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Effort to prevent abuse in religious boarding schools clears Missouri Senate over opposition

Effort to prevent abuse in religious boarding schools clears Missouri Senate over opposition

Missouri's 100th session convenes

Missouri State Sen. Senator Cindy O’Laughlin speaks while on the Senate floor on Wednesday, Jan. 9, 2019, in the Capitol. Photo by Christian Gooden,

JEFFERSON CITY — After gliding through the House, a proposal meant to prevent abuse and neglect in unlicensed religious boarding schools faced some opposition Tuesday in the Missouri Senate.

But senators ultimately advanced it by a vote of 23-9. Opponents raised questions about the effectiveness of the plan and worried it would burden religious facilities.

The bill now returns to the House, which can approve the Senate’s version of the bill or request a conference to mediate differences.

Following a Kansas City Star investigation of mistreatment of children in unlicensed faith-based schools, the proposal still allows a licensing exemption for religious boarding schools and does not interfere with their curriculum or religious practice.

But it requires them to notify the state that they exist and sets some minimum health and safety requirements, including mandating background checks for employees.

The proposal requires adequate food, clothing and medical care for children and says parents must be allowed access to their children at any time without prior notice. It clarifies the process for investigating reported abuse and potentially shutting down bad actors.

The push to add some standards to schools that have traditionally been exempt from oversight comes after the owners of Circle of Hope Girls Ranch were charged with more than 100 felonies related to neglect and physical and sexual abuse.

The couple, Boyd and Stephanie Householder, had only recently closed their residential school despite past substantiated reports of child abuse that did not lead to criminal charges.

Supporters of the proposal have said it has broad support among religious groups, child advocates and government agencies.

It also has generated national attention, including from Paris Hilton, who tweeted her support Monday and asked people to contact Sen. Cindy O’Laughlin, R-Shelbina, to overcome opposition.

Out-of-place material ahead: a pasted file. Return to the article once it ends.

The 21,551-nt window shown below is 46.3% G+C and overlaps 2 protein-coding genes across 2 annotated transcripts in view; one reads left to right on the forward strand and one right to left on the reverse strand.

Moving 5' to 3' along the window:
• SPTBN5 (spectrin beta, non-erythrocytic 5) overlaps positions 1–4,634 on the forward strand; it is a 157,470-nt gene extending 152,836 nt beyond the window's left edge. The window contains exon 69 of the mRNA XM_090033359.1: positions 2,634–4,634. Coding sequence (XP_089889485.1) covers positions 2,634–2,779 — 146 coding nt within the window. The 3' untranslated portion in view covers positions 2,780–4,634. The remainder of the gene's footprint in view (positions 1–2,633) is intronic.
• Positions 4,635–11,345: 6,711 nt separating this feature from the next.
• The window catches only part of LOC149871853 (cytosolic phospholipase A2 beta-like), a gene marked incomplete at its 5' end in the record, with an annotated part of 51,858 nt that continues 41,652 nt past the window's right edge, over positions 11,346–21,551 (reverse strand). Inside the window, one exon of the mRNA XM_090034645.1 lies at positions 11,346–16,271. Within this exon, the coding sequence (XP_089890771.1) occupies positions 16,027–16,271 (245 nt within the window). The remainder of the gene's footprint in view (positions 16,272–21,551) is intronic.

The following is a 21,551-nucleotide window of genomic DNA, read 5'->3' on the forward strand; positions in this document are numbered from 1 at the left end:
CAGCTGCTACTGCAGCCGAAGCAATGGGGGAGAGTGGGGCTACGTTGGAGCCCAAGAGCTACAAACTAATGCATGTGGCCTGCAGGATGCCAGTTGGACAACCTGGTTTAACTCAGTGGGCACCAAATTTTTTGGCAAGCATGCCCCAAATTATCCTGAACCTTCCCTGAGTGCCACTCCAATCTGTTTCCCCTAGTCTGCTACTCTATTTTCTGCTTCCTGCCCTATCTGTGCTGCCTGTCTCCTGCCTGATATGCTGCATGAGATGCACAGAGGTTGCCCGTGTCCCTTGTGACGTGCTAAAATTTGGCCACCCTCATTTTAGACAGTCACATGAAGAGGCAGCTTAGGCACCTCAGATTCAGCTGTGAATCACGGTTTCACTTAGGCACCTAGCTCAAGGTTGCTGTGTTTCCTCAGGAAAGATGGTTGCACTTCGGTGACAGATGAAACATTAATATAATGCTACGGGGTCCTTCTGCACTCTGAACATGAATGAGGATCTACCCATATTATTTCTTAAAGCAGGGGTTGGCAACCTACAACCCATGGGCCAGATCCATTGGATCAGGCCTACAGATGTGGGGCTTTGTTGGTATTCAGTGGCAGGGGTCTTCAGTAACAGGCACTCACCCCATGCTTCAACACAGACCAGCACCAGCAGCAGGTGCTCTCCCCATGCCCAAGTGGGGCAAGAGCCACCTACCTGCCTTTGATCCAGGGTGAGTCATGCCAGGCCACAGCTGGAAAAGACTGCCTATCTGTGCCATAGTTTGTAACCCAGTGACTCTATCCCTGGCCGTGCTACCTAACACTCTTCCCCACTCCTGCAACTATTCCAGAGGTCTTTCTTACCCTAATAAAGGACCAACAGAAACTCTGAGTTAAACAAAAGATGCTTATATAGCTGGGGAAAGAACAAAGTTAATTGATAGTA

Sen. Bill White, R-Joplin, the proposal’s sponsor in the Senate, said it faced little pushback on its path through the Legislature until very recently. The House approved the bill unanimously.

White said he had made some adjustments to the bill to fix technical issues and address due process concerns.

But some opposition remained. O’Laughlin argued authorities’ failures to address repeated reports of abuse at certain schools meant the legislation would not be effective.

“If we can make a report to people that should be in authority 19 times and nothing happens, then I would contend that we don’t have a lack of enough laws. We have a lack of follow-through on behalf of our bureaucracy,” she said. “How will passing more laws help if we don’t have any follow-through?”

O’Laughlin argued the state’s Children’s Division will still be understaffed and underpaid even if the legislation is approved.

She said she would vote against the bill but would not try to kill it by filibustering after recent changes.

Republican Sens. Denny Hoskins, Sandy Crawford, and Mike Moon also asked questions about the proposal or expressed reservations. Hoskins asked for clarification on the effect on military schools, what counted as “adequate” food and who could be punished for not completing a background check.

White said the proposal would have an impact by “setting up a framework that’s clear about who can do what” in abuse investigations, preventing some cases from falling through the cracks.

White also said background checks were key to reducing abuse and are a basic requirement for working with children in less-intensive settings, such as public and private schools, day care facilities and Boy Scout troops.

Religious boarding schools “not being required to do a background check, for me, is a travesty,” he said, especially for children that are in a residential facility 24/7 and may have little outside contact. “They don’t get to go home at night to tell their mom or dad what happened.”

The proposal is House Bill 557.

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